Open Access

Abstract

Fourteen methods of calculating heat units from planting to harvest were applied to daily maximum and minimum air temperatures taken in a standard weather shelter for 2 growing seasons (spring and summer) over 5 years of cucumber (Cucumis sativus L.) plantings in North Carolina. The coefficient of variation (cv) was used to determine which of the methods was most reliable in predicting day of first harvest. The best method was to sum over days from planting to harvest the difference between the daily maximum and a base temperature of 15.5°C; but if the maximum exceeded 32°, it was replaced by 32° minus the difference between the maximum and 32°, before subtracting the base. This method had a cv of 3%, compared with 10% for the standard method—numbers of days from planting to harvest.

Open Access

Abstract

Details are provided for construction of an extractor to be used in recovering seed from cucumber fruit (Cucumis sativus L.). The extractor is best-suited for handling seed lots from areas of less than one hectare, but having more than 25 to 50 fruit. The machine handles about 100 fruit per minute and recovers 98% of the seed that would be extracted by hand.

Open Access

Abstract

Source-sink ratios were modified in cucumber (Cucumis sativus L.) by defoliation and defruiting to investigate the role of assimilate supply and demand in regulating fruit growth. Plants of the cultivar Calypso were subjected to 0%, 25%, 50%, and 75% defoliation levels. Each level was applied by three different methods of defoliation involving removal of whole or half leaves or a combination of the two. Plants in the 0% defoliation treatment (control) were divided into two groups: defruited and pollinated. Defoliation treatments were begun at fruit set and maintained throughout growth. Defoliation of the plants significantly decreased total plant weight and the fresh and dry weight of the fruits relative to the fruited control. An increase in the level of defoliation caused an increase in accumulation of dry weight in the leaves and a decrease in the dry weight of the fruits. Defoliation of 50% or 75% was followed by an increase in carbon exchange rates determined 7 days after defoliation. Vegetative controls had equal plant dry weight but only half as much fresh weight as the fruited controls. Carbon exchange rate was significantly reduced in defruited compared to fruited plants 16 days after defoliation.

Open Access

A new trait, twin fused fruit, was discovered in gynoecious cucumber (Cucumis sativus L.) line B 5263. Plants with the twin fused fruit trait had two fruit fused into a single unit. In addition to having the twin fused fruit trait, line B 5263 had fruit with necks, large tubercles (warts), and dark green skin. The inheritance of twin fused fruit was studied in populations resulting from crosses between gynoecious line B 5263 (twin fused fruit) and monoecious line B 5404 (single fruit). Research was done in 1999 to 2001 in the greenhouses of the Research Institute of Vegetable Crops, Skierniewice, Poland. The F1 progeny developed single fruit in all cases. The observed distribution of plant phenotypes in the F2 fitted the expected ratio of 3 with single fruit: 1 with twin fused fruit. The observed distribution of plant phenotypes in the BC1A fitted the expected ratio of 1 with single fruit: 1 with twin fused fruit. Twin fused fruit occurred only in gynoecious plants, and never in monoecious plants of the cross. In the F2 progeny, the ratio of twin fused fruit within gynoecious plants fitted the expected ratio but the gene was not expressed in monoecious plants. In the F2 generation, the observed distribution of plant phenotypes fitted the expected ratio of 9 gynoecious single: 4 monoecious single: 3 gynoecious twin fused: 0 monoecious twin fused, indicating that there was epistasis, with twin fused fruit hypostatic to monoecious. The new gene will be named tf (twin fused fruit).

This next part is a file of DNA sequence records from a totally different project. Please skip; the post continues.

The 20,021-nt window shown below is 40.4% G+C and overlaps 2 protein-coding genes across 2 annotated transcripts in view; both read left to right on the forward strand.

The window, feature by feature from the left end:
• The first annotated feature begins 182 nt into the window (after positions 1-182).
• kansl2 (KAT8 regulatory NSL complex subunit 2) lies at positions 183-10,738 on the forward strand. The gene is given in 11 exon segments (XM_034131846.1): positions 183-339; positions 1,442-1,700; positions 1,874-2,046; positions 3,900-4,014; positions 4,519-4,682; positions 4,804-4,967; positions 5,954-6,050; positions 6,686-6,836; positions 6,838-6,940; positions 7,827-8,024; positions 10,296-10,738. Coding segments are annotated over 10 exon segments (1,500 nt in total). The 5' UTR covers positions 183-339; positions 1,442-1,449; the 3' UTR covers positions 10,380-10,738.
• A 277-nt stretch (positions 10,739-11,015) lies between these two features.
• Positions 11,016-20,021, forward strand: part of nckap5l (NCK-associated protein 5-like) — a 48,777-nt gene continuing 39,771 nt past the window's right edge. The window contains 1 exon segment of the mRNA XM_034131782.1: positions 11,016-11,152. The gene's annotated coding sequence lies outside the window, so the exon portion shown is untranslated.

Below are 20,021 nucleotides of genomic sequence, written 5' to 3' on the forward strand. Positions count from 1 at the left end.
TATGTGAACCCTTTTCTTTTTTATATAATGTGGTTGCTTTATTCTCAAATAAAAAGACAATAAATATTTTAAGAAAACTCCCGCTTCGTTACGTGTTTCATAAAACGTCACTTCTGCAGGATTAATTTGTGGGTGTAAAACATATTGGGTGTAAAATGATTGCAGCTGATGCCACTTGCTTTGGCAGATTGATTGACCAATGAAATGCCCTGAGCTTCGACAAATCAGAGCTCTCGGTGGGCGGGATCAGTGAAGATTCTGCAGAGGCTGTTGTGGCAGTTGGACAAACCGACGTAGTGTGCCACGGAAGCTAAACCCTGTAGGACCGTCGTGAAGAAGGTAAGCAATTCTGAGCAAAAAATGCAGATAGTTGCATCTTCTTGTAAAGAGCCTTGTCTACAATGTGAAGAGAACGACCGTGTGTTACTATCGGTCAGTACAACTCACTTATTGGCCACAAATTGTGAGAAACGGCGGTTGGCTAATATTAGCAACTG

Free access

Cucumber (Cucumis sativus L.) and horned cucumber (C. metuliferus Naud.) germplasm were evaluated for their resistance to root-knot nematodes (Meloidogyne spp.). All 24 C. metuliferus cultigens evaluated were resistant to all root-knot nematodes tested-M. incognita (Kofoid and White) Chitwood race 3, M. arenaria (Neal) Chitwood race 2, and M. hapla Chitwood. All 884 C. sativus cultigens (cultivars, breeding lines, and plant introduction accessions) tested were resistant to M. hapla and few to M. incognita race 3. Only 50 of 884 C. sativus cultigens evaluated were somewhat resistant to M. arenaria race 2 and M. incognita race 3. A retest of the most resistant C. sativus cultigens revealed that LJ 90430 [an accession of C. sativus var. hardwickii (R.) Alef.] and `Mincu' were the only cultigens that were moderately resistant to M. arenaria race 2. LJ 90430 was the only cultigen, besides the two retested C. metuliferus cultigens, that was resistant to M. javanica (Treub) Chitwood. All C. sativus cultigens retested, including LJ 90430, were highly susceptible to M. incognita races 1 and 3. The two C. metuliferus cultigens retested were highly resistant to all root-knot nematodes tested-M. arenaria race 2, M. incognita races 1 and 3, and M. javanica.

Free access